And yet, in light of Google Glass, the EU's concerns seem like a quaint throwback to a more innocent digital age.

Watchdogs should, of course, be barking madly at Google's decision to pool our data for its advertising clients. Regardless of the legitimacy of such practices, I'm strongly in favor of making Google accountable, both legally and morally, for policies that so patently disregard the privacy of its users.

But Google Glass opens an entirely new front in the digital war against privacy. These spectacles, which have been specifically designed to record everything we see, represent a developmental leap in the history of data that is comparable to moving from the bicycle to the automobile.

It is the sort of radical transformation that may actually end up completely destroying our individual privacy in the digital 21st century.

Read related: From 3D graphics to biometric scans: How your smartphone will get smarter

When we put on these surveillance devices, we all become spies, or scrooglers, of everything and everyone around us.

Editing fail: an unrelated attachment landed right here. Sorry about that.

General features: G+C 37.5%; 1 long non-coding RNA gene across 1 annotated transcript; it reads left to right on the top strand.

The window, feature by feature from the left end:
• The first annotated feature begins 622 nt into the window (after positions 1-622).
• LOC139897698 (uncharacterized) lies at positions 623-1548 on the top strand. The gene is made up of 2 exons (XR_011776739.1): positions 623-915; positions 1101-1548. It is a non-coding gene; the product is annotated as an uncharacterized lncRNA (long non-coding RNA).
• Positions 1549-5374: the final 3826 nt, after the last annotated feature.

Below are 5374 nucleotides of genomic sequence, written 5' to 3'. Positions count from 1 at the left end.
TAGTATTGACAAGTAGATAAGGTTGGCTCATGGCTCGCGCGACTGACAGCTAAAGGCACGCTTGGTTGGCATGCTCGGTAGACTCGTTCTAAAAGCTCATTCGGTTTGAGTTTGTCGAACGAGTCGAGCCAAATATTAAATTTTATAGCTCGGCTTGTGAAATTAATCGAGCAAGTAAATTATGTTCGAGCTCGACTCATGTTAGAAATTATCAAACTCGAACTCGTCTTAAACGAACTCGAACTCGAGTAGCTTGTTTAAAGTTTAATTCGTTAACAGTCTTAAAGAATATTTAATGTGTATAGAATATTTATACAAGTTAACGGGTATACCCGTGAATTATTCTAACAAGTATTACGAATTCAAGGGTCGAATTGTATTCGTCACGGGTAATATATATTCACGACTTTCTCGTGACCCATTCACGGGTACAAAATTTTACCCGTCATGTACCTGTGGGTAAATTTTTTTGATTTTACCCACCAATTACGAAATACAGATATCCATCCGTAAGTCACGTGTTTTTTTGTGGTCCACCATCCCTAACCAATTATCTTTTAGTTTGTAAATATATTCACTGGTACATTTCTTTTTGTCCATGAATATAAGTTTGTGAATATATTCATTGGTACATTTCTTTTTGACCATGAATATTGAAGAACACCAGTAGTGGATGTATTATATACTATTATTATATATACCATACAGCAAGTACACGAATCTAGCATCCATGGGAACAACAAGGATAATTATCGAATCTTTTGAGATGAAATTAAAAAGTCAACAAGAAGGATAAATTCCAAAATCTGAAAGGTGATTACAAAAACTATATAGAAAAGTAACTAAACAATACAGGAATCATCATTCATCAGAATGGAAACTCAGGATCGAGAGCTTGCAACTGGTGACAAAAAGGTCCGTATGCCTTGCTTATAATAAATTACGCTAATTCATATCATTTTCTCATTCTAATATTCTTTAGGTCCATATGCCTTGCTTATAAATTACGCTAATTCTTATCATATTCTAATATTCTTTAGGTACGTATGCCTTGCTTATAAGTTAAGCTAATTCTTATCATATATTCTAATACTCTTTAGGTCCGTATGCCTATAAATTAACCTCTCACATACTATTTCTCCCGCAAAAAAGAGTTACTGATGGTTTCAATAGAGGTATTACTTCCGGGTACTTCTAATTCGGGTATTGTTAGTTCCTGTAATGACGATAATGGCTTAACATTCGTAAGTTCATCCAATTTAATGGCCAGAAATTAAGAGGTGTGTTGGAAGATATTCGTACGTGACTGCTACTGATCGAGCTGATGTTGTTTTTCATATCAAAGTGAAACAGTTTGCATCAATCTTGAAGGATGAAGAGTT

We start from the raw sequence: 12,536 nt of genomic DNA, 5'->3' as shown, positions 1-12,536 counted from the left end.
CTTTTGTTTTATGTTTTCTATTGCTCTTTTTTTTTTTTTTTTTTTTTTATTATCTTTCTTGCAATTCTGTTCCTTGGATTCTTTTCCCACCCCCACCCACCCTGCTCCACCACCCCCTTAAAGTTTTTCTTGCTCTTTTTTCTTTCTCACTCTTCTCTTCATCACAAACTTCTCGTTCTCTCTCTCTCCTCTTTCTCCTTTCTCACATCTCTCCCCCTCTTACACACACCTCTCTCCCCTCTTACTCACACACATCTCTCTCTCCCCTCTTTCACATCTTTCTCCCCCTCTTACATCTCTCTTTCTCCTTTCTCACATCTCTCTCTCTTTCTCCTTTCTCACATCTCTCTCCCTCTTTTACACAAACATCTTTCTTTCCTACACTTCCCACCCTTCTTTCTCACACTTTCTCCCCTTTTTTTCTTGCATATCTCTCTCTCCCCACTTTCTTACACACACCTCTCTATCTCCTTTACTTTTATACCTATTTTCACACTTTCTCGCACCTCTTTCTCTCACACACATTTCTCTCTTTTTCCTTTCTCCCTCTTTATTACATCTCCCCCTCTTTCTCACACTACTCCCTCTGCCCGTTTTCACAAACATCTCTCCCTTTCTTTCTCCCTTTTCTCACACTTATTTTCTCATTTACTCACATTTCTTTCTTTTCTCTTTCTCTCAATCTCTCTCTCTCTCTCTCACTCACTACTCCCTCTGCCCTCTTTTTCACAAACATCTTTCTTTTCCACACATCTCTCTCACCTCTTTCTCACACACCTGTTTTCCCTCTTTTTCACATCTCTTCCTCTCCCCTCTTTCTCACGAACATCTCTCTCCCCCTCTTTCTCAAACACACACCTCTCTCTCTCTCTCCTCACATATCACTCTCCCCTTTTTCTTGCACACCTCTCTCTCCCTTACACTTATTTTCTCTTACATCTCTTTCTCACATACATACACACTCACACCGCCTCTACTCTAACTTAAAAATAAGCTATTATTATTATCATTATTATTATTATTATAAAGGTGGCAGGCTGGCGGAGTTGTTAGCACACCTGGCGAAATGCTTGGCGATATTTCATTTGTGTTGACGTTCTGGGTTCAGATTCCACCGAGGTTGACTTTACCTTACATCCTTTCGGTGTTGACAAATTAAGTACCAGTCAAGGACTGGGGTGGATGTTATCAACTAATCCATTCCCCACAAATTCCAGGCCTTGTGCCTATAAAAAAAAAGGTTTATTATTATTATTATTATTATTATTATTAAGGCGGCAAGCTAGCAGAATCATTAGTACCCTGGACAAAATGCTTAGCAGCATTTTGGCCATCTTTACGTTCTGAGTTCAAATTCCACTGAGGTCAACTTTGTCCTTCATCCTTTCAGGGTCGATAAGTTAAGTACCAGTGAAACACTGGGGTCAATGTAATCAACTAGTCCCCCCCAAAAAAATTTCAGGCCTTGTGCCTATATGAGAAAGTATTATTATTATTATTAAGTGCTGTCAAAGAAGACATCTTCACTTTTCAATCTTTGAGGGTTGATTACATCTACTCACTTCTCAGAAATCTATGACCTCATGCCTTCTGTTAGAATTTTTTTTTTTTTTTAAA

Andrew Keen

While none of us were looking, Google -- the most data-hungry of today's digital giants -- is reengineering mobile technology. Thanks to Silicon Valley's mad rush to develop wearable computing, it isn't alone. Apple is supposedly working on its hotly-anticipated wristwatch and wearable personal data devices from companies like Nike and Fitbit are already beginning to revolutionize the healthcare industry.

But there's something particularly troubling about Google Glass. When we put on these surveillance devices, we all become spies, or scrooglers, of everything and everyone around us. By getting us to wear their all seeing digital eyeglasses, Google are metamorphosing us into human versions of those Street View vans -- now thankfully banned in Germany -- which crawl, like giant cockroaches, around our cities documenting our homes.

Neither Orwell nor Hitchcock at their most terrifyingly dystopian could have dreamt up Google Glass. According to Google co-founder Sergey Brin, quoted by tech website Mashable, "Glass will also have an automatic picture-taking mode, snapping pics at a preset intervals (such as every 5 seconds)."

Pics every 5 seconds! Gulp. So where will all that intimate data go? Erin Burnett's strange "world seen through Google Glasses" is actually, as another leading tech site Techcrunch notes "the world seen through Google's omnipresent eye."

And the terabytes of data sucked up every five seconds by its omniscient glasses will, of course, flow to Google. That's the whole business model, the very raison d'etre of Google Glass. Those pics every 5 seconds will be used to aggregate data and then to generate billions of dollars of revenue by selling advertising around it.